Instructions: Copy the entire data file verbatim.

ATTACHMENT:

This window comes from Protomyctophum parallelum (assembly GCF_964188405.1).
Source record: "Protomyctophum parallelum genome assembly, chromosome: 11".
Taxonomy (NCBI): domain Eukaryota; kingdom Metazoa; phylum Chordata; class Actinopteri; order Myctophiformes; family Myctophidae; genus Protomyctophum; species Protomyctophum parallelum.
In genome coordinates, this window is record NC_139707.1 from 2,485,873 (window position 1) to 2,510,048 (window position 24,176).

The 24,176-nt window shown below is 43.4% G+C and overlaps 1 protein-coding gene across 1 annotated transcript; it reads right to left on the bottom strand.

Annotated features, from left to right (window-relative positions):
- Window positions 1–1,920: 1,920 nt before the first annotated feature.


This window comes from Protomyctophum parallelum (assembly GCF_964188405.1).
Source record: "Protomyctophum parallelum genome assembly, chromosome: 11".
Taxonomy (NCBI): domain Eukaryota; kingdom Metazoa; phylum Chordata; class Actinopteri; order Myctophiformes; family Myctophidae; genus Protomyctophum; species Protomyctophum parallelum.
In genome coordinates, this window is record NC_139707.1 from 2,485,873 (window position 1) to 2,510,048 (window position 24,176).

The 24,176-nt window shown below is 43.4% G+C and overlaps 1 protein-coding gene across 1 annotated transcript; it reads right to left on the bottom strand.

Annotated features, from left to right (window-relative positions):
- Window positions 1–1,920: 1,920 nt before the first annotated feature.